var body: some View { VStack { Image("STREAMMARK") Text("Welcome to Stream Chat") .font(.title) Text("Select a user to try the iOS SDK") .padding() List(channels) { item in HStack { Image(item.avatar) VStack(alignment: .leading){ Text("\(item.name)") .fontWeight(.bold) Text("\(item.channel)") .foregroundColor(.secondary) } Spacer() Image(systemName: item.channelListArrow) .foregroundColor(.blue) } }.listStyle(.inset) } // All Views }

Since it is declarative code, it becomes comprehensive to read because it is obvious from the code that we are asking SwiftUI to put all the content on the screen in a vertical container (VStack) and the list of items are arranged with a horizontal container (HStack).

Declarative syntax preview

SwiftUI Simplifies Building Complex Gestures

Building complex gestures with SwiftUI is much easier than using design tools because most of the transitions and animations for gestural interactions are pre-built. Designers only need to know how to select from a collection of ready-to-use animations/effects with minimal SwiftUI code.

With this approach, Designers can build more realistic, fine-grained, and native animations and transitions than they could with a design tool. Designers don’t need to worry about creating smooth movements since Xcode handles all the steps needed to build seamless and smooth interpolations.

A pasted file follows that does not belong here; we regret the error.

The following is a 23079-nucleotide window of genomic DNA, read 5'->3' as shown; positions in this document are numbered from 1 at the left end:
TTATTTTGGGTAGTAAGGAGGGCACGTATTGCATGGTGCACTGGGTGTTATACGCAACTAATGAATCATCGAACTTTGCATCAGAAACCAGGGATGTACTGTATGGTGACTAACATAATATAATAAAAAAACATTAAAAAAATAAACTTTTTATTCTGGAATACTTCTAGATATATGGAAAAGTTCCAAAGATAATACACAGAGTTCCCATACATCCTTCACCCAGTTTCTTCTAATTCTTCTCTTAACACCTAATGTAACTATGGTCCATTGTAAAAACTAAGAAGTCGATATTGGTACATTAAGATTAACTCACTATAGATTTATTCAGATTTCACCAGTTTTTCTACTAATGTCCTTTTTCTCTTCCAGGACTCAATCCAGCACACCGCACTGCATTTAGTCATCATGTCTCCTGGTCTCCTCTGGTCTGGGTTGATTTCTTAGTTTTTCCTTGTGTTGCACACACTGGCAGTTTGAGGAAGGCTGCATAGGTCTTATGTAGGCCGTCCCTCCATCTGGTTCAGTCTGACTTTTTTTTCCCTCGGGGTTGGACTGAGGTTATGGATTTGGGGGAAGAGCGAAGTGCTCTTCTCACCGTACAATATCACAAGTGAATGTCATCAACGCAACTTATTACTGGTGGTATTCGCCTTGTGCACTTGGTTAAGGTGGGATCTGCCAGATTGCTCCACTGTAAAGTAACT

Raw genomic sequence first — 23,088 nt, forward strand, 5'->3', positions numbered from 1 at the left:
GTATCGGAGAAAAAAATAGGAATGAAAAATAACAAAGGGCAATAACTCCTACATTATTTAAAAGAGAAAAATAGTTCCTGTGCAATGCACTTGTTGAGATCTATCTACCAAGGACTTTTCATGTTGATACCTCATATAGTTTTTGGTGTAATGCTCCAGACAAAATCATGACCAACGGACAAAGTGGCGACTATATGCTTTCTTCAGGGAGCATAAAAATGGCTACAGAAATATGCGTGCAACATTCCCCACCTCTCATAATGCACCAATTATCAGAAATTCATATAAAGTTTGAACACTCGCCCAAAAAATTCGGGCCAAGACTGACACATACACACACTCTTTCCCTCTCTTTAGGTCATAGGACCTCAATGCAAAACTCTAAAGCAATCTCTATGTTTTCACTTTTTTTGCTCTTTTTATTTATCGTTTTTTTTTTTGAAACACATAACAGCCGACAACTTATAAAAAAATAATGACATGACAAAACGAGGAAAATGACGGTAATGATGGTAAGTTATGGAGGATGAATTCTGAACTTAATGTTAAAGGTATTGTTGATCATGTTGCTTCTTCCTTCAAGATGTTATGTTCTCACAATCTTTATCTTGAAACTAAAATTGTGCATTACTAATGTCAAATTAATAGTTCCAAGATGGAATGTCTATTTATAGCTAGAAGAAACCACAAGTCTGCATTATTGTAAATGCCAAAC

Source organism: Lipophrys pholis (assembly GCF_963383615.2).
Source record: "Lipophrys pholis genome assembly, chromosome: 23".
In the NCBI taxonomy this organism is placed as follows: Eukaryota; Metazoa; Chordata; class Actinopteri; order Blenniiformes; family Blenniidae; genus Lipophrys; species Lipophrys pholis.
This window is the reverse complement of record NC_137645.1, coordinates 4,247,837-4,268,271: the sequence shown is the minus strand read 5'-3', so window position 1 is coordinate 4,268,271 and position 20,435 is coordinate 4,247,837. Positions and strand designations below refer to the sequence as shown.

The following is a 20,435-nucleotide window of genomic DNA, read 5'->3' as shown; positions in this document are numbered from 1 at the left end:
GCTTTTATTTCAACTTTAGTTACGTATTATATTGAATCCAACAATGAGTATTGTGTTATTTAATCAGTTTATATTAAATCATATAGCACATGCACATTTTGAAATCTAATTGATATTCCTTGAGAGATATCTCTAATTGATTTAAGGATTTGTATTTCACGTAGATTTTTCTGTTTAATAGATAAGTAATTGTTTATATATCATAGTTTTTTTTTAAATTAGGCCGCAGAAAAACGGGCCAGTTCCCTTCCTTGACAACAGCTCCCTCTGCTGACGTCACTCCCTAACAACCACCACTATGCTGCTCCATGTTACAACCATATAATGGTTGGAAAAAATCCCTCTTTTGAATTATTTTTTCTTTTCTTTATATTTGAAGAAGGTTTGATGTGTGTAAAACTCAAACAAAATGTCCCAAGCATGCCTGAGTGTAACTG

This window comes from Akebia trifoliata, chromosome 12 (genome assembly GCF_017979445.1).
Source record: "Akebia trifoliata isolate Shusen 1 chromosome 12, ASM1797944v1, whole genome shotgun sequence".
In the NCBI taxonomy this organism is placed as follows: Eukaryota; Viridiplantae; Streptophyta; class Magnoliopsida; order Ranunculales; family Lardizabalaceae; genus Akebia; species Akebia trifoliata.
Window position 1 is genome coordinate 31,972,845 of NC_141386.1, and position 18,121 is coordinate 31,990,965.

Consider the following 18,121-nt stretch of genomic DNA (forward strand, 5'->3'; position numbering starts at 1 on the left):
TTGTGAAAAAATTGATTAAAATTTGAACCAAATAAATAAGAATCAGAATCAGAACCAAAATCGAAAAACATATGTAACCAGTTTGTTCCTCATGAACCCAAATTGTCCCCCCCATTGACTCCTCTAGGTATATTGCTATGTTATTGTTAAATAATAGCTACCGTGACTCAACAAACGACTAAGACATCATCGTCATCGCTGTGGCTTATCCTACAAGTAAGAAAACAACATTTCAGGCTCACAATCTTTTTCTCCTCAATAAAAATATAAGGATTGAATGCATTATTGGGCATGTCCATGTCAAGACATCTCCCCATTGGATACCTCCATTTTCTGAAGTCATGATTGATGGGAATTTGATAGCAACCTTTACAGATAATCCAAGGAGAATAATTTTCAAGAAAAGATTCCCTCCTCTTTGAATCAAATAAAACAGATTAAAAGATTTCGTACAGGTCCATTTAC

Xcode Provides Basic Shape Tools

Xcode provides intuitive basic shape tools like rectangle, capsule, and oval, which make it easy to design interfaces using drag and drop just like pulling legos from a bin.

SwiftUI Allows You to Preview and Test Layouts

SwiftUI allows designers to preview and test layouts, compositions, and interactive prototypes using Xcode’s instant preview, simulator, or real devices such as the iPhone or iPad without the need for a third-party application.

Preview and test layouts in SwiftUI

You Can Iterate on Designs and Prototypes—Fast

Iterating on designs and prototypes is faster and more efficient in SwiftUI than going back and forth with an interaction design tool after your developers propose modifications.

SwiftUI Offers Seamless Dark and Light Mode Support

SwiftUI supports dark and light mode so designers don’t have to build different versions of their designs when previewing prototypes.

You Can Preview on Multiple Devices

Using the built-in flexible and adaptive layout techniques in SwiftUI, designers can build complex compositions that can run seamlessly on all supported devices and adapt to different orientations such as portrait and landscape. Additionally, you can preview designs on multiple devices at the same time by embedding several device previews in a group view.

Automatic Support for Accessibility and Dynamic Type

SwiftUI has automatic support for accessibility and dynamic type. This allows designers to easily simulate dynamic text experiences such as dragging a slider knob to adjust a font size.

Best Practices for Getting Started